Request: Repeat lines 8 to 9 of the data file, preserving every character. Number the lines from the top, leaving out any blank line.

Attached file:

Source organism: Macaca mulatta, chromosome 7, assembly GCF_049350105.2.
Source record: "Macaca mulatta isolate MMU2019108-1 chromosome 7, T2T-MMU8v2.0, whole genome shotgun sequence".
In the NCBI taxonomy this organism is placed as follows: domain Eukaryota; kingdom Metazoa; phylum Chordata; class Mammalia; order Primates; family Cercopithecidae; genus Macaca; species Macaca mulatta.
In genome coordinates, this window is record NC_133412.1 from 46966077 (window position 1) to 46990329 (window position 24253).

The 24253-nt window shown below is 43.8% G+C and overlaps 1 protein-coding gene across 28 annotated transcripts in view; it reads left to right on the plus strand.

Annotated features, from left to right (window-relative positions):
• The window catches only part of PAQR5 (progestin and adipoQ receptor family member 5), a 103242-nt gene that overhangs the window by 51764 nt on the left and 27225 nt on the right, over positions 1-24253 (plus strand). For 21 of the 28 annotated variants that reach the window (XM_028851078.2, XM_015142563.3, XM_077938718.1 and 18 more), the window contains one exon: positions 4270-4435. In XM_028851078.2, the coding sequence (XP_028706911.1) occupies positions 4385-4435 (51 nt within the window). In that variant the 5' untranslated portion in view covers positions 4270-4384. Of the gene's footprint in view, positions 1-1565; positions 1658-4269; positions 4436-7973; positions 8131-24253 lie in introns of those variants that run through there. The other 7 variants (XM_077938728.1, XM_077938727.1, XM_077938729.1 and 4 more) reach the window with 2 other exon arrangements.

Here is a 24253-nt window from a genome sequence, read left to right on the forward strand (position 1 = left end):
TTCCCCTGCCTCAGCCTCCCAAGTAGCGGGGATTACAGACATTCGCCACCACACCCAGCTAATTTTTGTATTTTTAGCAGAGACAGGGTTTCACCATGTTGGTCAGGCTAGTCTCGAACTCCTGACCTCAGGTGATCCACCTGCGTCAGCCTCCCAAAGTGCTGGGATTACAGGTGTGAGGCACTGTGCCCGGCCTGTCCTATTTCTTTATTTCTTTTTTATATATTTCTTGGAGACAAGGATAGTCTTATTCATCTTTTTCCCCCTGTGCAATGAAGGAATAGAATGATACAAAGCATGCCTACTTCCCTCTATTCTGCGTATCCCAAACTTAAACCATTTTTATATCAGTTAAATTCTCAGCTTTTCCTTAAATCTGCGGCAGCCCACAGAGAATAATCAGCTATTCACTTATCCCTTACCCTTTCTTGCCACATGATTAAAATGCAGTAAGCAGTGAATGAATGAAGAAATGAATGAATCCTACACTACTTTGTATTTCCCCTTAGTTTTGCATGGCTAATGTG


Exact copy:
Here is a 24253-nt window from a genome sequence, read left to right on the forward strand (position 1 = left end):
TTCCCCTGCCTCAGCCTCCCAAGTAGCGGGGATTACAGACATTCGCCACCACACCCAGCTAATTTTTGTATTTTTAGCAGAGACAGGGTTTCACCATGTTGGTCAGGCTAGTCTCGAACTCCTGACCTCAGGTGATCCACCTGCGTCAGCCTCCCAAAGTGCTGGGATTACAGGTGTGAGGCACTGTGCCCGGCCTGTCCTATTTCTTTATTTCTTTTTTATATATTTCTTGGAGACAAGGATAGTCTTATTCATCTTTTTCCCCCTGTGCAATGAAGGAATAGAATGATACAAAGCATGCCTACTTCCCTCTATTCTGCGTATCCCAAACTTAAACCATTTTTATATCAGTTAAATTCTCAGCTTTTCCTTAAATCTGCGGCAGCCCACAGAGAATAATCAGCTATTCACTTATCCCTTACCCTTTCTTGCCACATGATTAAAATGCAGTAAGCAGTGAATGAATGAAGAAATGAATGAATCCTACACTACTTTGTATTTCCCCTTAGTTTTGCATGGCTAATGTG